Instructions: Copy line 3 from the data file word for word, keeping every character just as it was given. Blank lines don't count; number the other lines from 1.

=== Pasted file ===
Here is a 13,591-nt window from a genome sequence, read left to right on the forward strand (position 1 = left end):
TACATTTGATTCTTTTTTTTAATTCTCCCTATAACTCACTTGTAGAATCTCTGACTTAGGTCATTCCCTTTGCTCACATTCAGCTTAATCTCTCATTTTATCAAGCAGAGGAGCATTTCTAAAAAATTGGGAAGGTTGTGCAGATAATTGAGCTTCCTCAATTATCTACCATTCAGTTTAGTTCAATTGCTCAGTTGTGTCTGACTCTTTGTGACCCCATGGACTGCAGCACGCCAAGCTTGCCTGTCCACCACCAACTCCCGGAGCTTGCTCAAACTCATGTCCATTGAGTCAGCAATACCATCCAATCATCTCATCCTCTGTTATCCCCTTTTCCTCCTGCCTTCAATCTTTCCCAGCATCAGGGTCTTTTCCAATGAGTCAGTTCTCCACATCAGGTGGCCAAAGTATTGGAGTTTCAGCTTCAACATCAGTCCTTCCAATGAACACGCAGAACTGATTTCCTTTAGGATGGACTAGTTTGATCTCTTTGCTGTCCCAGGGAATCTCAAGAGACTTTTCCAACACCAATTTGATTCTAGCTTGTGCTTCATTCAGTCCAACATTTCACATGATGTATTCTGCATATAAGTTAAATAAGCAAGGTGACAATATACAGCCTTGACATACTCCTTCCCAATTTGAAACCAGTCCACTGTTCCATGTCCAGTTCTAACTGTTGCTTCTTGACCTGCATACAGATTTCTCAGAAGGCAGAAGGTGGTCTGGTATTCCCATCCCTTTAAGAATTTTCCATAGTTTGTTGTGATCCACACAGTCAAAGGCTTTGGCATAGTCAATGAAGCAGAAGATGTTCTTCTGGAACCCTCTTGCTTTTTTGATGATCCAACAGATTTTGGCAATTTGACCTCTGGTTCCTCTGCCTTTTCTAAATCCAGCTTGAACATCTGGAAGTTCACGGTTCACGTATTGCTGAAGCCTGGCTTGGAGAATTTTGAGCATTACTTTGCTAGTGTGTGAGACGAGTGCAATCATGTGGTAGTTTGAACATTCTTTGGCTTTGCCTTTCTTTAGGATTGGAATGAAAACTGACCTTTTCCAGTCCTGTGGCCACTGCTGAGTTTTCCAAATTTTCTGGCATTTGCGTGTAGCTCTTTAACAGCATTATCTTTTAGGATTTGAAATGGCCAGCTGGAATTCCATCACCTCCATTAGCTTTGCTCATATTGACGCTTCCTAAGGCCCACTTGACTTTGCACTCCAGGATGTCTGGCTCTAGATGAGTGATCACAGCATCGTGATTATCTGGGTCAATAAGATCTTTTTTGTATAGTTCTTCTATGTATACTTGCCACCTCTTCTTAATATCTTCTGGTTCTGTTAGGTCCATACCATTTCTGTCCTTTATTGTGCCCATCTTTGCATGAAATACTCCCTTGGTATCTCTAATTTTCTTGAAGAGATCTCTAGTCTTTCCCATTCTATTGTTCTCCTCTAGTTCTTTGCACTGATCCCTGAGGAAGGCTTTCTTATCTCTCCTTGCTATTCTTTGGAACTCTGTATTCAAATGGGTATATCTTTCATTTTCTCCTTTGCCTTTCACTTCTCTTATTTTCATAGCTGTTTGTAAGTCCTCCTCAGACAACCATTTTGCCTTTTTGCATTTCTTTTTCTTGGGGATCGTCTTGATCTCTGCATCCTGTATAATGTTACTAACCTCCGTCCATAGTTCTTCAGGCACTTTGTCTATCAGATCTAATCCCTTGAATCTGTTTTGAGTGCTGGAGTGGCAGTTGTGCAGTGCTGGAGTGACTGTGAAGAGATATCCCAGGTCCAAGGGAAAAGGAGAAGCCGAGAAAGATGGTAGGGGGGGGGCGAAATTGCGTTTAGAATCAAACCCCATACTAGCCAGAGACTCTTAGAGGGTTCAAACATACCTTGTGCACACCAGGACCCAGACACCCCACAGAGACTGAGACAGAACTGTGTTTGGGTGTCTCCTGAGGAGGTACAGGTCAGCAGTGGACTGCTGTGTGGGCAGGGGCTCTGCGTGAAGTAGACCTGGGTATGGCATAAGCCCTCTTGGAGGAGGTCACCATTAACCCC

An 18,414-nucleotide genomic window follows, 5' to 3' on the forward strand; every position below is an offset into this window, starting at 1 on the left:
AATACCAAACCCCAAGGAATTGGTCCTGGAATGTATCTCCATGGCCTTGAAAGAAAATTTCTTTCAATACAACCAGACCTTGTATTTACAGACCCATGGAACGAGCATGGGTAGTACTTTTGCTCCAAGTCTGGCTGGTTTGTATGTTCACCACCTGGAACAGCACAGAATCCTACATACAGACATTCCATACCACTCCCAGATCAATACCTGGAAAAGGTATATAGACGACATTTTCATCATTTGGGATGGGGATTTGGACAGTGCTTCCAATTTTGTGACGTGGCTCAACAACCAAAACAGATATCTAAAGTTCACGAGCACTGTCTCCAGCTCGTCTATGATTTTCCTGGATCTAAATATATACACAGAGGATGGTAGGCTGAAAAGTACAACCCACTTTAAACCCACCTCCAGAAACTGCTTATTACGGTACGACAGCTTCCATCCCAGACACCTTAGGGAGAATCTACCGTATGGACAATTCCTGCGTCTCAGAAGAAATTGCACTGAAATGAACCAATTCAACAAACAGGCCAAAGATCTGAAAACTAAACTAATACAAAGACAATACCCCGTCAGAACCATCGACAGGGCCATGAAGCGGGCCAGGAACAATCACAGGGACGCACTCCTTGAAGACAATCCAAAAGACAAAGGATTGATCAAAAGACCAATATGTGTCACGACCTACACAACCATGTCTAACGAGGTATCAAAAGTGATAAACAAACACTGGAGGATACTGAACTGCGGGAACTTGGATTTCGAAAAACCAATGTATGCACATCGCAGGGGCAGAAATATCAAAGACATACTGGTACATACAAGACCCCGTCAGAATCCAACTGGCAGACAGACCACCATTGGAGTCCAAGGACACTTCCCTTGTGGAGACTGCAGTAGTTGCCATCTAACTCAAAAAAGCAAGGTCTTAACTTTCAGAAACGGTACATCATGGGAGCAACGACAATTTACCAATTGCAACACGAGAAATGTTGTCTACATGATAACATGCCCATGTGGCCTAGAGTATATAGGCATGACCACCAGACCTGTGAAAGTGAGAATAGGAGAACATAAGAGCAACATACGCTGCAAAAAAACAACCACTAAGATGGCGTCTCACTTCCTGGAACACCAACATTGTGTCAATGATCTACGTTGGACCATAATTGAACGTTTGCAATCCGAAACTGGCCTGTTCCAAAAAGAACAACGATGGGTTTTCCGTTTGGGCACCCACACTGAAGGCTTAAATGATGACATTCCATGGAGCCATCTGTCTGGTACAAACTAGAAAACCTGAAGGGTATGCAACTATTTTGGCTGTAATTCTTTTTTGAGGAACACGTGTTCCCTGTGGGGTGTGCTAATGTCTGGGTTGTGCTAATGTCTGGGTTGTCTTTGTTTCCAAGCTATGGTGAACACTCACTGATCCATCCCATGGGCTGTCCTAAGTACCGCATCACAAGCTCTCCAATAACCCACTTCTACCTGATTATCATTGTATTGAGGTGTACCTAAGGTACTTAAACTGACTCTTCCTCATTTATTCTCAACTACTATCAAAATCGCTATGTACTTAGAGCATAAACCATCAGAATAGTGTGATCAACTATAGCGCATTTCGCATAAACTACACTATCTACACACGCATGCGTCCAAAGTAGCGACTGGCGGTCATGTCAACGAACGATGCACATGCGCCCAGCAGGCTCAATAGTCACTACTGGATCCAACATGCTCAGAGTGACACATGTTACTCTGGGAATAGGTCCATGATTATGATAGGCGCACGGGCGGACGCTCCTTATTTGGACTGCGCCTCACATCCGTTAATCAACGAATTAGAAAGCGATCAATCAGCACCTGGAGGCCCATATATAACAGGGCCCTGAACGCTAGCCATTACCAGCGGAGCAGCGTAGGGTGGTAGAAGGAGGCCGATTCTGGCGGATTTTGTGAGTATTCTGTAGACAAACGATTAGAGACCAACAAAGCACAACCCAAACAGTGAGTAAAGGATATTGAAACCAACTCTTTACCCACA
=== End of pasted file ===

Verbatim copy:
An 18,414-nucleotide genomic window follows, 5' to 3' on the forward strand; every position below is an offset into this window, starting at 1 on the left: